West Virginia Wrestling


by Dr. Bill Welker

Stalling - the curse of all wrestling officials!

Now that I have retired from high school officiating, I can share with my readers a few unique experiences I have had in reference to stalling.

The Perfect Stall

In the finals of a Christmas Tournament a number of years ago, I was never more sure of a wrestler stalling. The wrestlers were in the neutral position when Wrestler A shot a double leg, and Wrestler B countered and spun behind for the takedown.

At this point, Wrestler A decided to stall. In fact, he placed himself in a fetal-like position. Being an official who was more conservative with his stalling calls, I gave Wrestler A some time to readjust and start moving. He never did.

For once, in my 25 years of officiating, I was absolutely sure of a stalling call. With all the confidence of my many years of wrestling experience, I thrust my fisted hand in the air, expecting no complaints from anybody in the gym.

To my chagrin, Wrestler A's coach comes running out on the mat screaming at me. I was about to kick him out of the facility when he angrily informed me that his wrestler was knocked out. And so he was.

Apparently, the only two people that did not know the boy was comatose were yours truly and my assistant (whose name I will withhold to protect his officiating reputation).

Of course, I sheepishly informed the scorekeeper to erase the warning for stalling.

From that match to the end of my officiating career, I cringed whenever I had to raise a clenched hand in the air.

Stalling and the Left-Handed Compliment

During the second round of another competitive tournament, I had another unusual stalling encounter with a wrestler and coach.

The match for the first two periods was very uneventful with Wrestler A dominating the match. In fact, at the conclusion of the second stanza, Wrestler A was leading 10 to 1.

Then for some reason, Wrestler A decided to rest on his laurels. Yes, he began to stall blatantly. Within a matter of 45 seconds, I warned Wrestler A and penalized him twice for stalling. Anybody who has seen me officiate, knows it is an aberration for me to call stalling so swiftly.

At this point, Wrestler A's coach did the unexpected. With Wrestler A still winning by a score of 10-3, his coach threw in the towel and defaulted the match to Wrestler B. I was shocked, but I was soon to be taken aback even more when I heard what the coach said to his wrestler.

As best as my memory serves me, he shouted to his matman, "If that ref' calls you for stalling, you ain't doin' sh~#! Get off the mat!"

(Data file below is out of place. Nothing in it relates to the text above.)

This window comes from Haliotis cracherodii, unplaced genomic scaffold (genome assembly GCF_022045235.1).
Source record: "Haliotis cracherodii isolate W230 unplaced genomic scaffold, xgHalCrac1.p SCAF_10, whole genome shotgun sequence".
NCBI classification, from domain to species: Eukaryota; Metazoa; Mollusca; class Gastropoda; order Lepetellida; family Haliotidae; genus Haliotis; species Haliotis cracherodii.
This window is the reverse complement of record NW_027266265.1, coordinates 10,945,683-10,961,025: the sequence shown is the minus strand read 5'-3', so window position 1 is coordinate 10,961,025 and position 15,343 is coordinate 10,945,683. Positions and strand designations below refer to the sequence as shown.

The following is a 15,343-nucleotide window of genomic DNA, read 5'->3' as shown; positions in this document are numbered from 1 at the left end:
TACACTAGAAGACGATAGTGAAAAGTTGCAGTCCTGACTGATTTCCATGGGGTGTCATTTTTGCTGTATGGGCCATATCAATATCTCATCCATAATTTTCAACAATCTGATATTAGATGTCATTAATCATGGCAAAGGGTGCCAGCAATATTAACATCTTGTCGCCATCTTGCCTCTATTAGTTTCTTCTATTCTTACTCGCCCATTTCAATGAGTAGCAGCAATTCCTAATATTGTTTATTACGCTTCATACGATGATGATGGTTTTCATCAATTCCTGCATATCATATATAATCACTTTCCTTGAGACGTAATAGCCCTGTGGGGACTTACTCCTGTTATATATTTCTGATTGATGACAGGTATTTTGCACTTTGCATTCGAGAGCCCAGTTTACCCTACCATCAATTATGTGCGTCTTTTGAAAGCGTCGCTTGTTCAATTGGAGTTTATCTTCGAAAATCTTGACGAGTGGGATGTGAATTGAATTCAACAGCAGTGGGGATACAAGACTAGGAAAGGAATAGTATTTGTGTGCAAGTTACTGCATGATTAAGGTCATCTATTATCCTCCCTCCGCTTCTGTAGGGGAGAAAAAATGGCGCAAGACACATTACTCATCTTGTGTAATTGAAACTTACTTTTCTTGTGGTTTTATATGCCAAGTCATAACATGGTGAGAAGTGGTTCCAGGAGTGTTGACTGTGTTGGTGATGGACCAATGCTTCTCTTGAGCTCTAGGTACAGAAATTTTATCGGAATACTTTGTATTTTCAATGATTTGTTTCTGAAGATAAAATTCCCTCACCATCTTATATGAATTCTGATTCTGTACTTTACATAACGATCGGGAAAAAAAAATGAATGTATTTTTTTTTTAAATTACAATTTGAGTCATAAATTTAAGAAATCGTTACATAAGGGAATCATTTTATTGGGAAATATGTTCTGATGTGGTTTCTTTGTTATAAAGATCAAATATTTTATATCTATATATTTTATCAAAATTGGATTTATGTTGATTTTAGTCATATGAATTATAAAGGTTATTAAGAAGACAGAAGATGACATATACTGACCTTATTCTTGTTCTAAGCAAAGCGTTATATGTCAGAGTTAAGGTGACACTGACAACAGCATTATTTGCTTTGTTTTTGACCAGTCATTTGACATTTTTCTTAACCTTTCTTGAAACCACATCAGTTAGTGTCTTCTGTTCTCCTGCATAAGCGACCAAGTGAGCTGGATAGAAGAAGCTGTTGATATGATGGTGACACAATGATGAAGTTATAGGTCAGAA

I have committed many officiating misdemeanors in my 25-year stint on the mats, but next week I will tell you of my two greatest officiating felonies now that the 7-year statue of limitations has long passed.

The Near Fall

Only the top or offensive wrestler can score near-fall points. He can do so by forcing his opponent (the defensive wrestler) into any of the following positions:

1) The defensive wrestler is in a high bridge situation.
2) The defensive wrestler is leaning back on his elbows with his shoulders facing the mat.
3) The defensive wrestler is exposing both his shoulders to the mat within four inches or less contact with the mat surface.
4) The defensive wrestler has one shoulder in contact with the mat and the other shoulder at a 45-degree position from the mat or less.

The offensive wrestler can score two match points by holding the defensive wrestler in any of the previously discussed positions for two seconds.

If the offensive wrestler is able to control the defensive wrestler in any of the previous positions for five continuous seconds, he would be awarded three match points.

The official usually indicates the presence of such near-fall situations by making an angular sweep of his arm, with each sweep indicating one second of back exposure. The referee will not signal any match points until the near-fall situation is terminated.

Also note, a near-fall can still be awarded if both shoulders of the defensive wrestler remain partially in-bounds or just one shoulder is completely in-bounds.

The half-nelson, arm-bar series, cradle, and three-quarter nelson are common pinning situations that can score near-fall points as well as the pin or fall, concluding the match - which is next week's rules discussion.

Mini-Mat Quiz

Q: Utilizing a half nelson, Wrestler A forces Wrestler B to a high bridge on his head for four seconds before Wrestler B was able to turn over on his stomach. Then Wrestler A quickly caught Wrestler B in a cradle and placed him placed him in another near-fall situation for over five seconds before the end of the period buzzer sounded. How many near-fall points would Wrestler A receive?

A: Five match points. He would received two match points for the half nelson, which was held for less than five seconds. Then Wrestler A earned three match points for holding the cradle near-fall for five seconds before the period ran out.

OVAC Joe Thomas Wrestling Warrior

Coach Joe Thomas OVAC Wrestling Warrior of the Week is Shadyside's K. J. Furbee. The Tiger senior wrestler reached the century mark, reaching his 100 victory and 130-pound championship at the St. Clairsville Best Value Tournament.

Furbee's past accomplishments include a 130-pound 5th place finish at the 2005 OVAC Championships, 2nd at the Ohio Sectionals, and 5th place in the Ohio Districts.

Congratulations are extended to K. J. Furbee - this week's OVAC Wrestling Warrior.

Mat Message

"Things may come to those that wait, but only things left by those who hustle."
-- Abraham Lincoln

(Dr. Bill Welker can be reached via e-mail at: mattalkwv@hotmail.com)
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Updated March 25, 1999